Blunt blames Johnson and Jack Whitehall (Jack Whitehall: I’m Only Joking, The Nutcracker and the Four Realms), who plays her brother, MacGregor Houghton, a foppish dilletante who prefers tea and crumpets with a glass or two of champagne to anything that can be uncovered in a jungle, for some extra work on set. “There were certain scenes that were really hard to get through with Dwayne and Jack making me laugh; it just became a matter of how far would you go to make that person break? And those two boys were evil with me with that. Evil! But it was all great fun.”

Blunt sings the praises of the entire Jungle Cruise cast for making the time spent in Hawai‘i—and later in Atlanta—so rewarding, but singles out Giamatti for his electric performance as Nilo. “Nilo is this swindling, rather revolting character. No one does rage like Paul Giamatti. No one can play rage and outrage like Paul Giamatti. He’s perpetually outraged as his character, and it’s just heaven to watch him do that.”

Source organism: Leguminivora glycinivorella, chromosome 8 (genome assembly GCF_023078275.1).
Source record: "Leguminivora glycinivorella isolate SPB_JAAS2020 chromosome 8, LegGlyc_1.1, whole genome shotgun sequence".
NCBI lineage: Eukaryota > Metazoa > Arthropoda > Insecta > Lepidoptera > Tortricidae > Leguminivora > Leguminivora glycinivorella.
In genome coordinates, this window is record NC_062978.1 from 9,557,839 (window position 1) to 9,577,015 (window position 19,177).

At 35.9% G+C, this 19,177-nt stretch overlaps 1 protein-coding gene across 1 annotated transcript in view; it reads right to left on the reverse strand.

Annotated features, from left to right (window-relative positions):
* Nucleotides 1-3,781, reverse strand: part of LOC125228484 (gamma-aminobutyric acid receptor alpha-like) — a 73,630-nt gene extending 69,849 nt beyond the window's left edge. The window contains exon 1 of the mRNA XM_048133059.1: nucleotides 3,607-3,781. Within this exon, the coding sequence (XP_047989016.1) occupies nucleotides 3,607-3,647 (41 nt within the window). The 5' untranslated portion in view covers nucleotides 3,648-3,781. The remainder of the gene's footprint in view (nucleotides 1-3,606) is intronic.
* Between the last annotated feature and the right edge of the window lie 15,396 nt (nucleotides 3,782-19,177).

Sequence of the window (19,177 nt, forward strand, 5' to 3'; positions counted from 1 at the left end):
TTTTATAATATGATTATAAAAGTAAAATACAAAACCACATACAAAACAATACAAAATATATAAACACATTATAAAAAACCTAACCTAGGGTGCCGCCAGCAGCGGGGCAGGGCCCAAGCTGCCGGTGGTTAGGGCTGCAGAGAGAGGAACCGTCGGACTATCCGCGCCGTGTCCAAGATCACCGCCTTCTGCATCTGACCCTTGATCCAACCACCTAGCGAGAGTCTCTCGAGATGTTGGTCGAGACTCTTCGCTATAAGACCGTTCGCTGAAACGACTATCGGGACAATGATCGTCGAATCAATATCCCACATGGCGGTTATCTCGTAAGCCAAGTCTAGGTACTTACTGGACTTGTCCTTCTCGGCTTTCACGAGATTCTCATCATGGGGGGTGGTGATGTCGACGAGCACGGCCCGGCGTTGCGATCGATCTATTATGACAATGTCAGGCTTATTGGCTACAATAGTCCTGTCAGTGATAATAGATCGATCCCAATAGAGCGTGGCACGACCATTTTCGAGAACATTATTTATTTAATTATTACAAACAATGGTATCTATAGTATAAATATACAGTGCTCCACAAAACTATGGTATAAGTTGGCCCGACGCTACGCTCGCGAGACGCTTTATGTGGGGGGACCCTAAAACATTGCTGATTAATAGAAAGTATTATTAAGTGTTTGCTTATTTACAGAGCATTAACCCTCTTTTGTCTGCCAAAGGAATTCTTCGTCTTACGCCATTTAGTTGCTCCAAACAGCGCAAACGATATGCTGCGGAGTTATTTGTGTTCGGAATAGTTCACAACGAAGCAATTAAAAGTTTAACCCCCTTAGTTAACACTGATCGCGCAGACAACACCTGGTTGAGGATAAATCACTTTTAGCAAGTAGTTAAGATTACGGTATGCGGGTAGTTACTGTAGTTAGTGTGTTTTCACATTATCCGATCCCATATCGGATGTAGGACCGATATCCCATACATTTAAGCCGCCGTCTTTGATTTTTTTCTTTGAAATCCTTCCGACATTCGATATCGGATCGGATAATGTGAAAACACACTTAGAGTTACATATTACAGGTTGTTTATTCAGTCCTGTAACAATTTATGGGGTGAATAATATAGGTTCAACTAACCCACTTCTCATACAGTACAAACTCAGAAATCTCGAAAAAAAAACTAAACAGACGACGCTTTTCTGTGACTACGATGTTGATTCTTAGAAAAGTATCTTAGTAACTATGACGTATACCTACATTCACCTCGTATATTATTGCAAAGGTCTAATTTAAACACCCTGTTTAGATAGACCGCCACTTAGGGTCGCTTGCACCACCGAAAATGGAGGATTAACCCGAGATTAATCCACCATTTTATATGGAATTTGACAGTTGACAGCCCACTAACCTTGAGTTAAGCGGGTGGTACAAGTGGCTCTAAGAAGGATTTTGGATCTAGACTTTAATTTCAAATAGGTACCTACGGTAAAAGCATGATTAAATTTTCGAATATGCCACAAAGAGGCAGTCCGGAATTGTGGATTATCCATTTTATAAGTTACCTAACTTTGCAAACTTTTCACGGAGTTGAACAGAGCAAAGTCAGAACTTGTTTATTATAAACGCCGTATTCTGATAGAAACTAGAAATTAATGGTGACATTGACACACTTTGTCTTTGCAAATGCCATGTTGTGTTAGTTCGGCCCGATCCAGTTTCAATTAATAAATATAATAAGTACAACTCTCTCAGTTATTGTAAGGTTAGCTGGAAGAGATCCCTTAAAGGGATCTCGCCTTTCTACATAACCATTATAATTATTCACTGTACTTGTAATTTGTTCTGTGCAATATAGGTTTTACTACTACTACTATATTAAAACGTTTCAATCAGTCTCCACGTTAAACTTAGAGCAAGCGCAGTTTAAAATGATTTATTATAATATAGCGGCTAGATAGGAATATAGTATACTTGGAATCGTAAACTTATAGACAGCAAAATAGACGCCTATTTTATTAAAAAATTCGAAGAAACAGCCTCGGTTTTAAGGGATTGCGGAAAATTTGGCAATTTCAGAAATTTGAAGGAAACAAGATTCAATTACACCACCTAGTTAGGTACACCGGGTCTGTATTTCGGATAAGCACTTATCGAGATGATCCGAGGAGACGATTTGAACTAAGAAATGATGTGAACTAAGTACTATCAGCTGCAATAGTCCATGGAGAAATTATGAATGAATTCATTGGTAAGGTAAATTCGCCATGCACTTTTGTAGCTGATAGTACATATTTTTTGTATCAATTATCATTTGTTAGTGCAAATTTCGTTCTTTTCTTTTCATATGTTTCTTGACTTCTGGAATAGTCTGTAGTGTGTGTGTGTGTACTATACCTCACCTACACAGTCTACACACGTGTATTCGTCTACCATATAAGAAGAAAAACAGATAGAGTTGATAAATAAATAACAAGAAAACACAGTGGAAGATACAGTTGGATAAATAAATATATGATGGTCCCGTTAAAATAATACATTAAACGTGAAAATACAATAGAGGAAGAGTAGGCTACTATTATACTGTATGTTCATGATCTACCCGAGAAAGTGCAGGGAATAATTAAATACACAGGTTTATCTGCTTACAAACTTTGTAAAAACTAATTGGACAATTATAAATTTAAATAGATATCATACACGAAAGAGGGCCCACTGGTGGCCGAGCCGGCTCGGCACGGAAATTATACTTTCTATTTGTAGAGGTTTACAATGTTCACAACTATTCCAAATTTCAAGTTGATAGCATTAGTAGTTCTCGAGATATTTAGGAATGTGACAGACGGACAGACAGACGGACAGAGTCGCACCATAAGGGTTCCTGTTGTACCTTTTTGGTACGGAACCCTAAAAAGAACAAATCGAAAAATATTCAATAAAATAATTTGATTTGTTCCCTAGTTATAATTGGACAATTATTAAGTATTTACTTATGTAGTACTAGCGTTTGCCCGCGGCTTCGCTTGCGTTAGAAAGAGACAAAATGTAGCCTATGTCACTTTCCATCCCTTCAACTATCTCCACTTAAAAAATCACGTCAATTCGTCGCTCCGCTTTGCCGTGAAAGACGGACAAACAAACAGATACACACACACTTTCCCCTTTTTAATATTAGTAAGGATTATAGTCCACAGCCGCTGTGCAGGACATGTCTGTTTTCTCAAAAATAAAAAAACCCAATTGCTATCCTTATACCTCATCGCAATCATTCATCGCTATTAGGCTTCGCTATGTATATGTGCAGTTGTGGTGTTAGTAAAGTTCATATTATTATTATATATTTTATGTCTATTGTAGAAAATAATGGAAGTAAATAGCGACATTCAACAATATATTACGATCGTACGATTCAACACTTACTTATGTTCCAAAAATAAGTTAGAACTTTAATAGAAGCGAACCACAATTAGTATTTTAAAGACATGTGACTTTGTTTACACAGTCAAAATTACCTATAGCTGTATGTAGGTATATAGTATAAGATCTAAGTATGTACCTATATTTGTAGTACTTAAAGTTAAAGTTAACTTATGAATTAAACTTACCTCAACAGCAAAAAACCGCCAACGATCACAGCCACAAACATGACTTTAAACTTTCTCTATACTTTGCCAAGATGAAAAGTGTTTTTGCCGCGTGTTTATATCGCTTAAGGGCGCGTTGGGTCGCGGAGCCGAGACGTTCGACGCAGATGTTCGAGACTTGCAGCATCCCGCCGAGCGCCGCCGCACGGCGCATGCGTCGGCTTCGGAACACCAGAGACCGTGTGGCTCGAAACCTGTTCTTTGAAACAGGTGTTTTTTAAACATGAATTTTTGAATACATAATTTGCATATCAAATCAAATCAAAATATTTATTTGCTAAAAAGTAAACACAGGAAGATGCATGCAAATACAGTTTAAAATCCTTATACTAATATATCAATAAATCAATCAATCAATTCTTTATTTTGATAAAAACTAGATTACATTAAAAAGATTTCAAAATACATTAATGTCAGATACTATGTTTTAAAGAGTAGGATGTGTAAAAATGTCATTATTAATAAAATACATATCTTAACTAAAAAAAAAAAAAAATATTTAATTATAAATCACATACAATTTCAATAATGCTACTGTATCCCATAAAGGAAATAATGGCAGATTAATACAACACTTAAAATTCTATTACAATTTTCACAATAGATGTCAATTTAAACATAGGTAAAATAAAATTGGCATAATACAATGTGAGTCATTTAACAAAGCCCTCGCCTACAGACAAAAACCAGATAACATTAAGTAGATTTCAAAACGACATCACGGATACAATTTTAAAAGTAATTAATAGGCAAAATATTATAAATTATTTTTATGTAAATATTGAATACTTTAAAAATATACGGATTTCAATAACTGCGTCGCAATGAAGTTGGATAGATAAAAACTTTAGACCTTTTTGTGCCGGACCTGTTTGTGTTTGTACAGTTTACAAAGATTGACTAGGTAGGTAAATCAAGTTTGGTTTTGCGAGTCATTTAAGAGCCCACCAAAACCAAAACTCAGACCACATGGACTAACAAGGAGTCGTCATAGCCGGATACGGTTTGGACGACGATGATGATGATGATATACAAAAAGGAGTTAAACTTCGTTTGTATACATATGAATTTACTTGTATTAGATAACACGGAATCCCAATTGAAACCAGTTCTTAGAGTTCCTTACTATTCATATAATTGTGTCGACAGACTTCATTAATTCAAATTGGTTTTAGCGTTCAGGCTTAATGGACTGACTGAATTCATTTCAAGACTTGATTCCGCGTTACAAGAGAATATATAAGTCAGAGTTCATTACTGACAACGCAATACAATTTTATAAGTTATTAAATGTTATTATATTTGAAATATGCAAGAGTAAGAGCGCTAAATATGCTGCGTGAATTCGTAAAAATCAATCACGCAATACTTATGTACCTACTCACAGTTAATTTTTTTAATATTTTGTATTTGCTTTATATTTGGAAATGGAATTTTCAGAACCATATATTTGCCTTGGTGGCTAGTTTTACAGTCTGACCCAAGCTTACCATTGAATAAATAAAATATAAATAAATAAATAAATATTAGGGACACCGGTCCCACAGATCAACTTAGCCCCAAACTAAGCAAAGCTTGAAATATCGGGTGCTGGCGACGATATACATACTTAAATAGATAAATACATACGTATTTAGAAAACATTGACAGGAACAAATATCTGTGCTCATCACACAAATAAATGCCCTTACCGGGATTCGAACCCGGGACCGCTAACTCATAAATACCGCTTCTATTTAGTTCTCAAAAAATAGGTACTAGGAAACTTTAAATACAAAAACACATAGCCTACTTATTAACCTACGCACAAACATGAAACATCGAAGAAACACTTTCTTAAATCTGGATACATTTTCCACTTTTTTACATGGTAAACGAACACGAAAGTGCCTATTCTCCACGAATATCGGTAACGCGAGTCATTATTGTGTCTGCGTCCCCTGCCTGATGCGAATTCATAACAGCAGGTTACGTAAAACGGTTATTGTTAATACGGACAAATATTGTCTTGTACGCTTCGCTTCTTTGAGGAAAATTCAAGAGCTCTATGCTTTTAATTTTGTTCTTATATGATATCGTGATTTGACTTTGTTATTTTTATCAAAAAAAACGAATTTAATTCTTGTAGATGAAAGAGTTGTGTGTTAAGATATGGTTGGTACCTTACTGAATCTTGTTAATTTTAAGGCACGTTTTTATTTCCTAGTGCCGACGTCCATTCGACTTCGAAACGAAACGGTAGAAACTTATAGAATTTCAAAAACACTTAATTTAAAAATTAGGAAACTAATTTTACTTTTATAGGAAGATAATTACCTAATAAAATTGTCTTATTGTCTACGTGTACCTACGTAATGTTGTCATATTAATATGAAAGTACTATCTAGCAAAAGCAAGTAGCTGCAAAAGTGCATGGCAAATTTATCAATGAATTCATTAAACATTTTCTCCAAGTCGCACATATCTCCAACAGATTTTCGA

For his part, director Jaume Collet-Serra (Non-Stop, The Shallows) says that Jungle Cruise offered the opportunity to make the type of storyline he “loved as a kid, but had never gotten the chance to make, something like Romancing the Stone,” he says. “Visually, I wanted to make a movie with a lot of scope. That would feel like you’re on an actual journey through the Amazon. And this set really helped us bring that to life. What makes it difficult is that there is a certain tone you are striving for. And you need great actors who can banter like Dwayne and Emily do, but you have to put them in circumstances that are fast-paced and can create visually funny moments.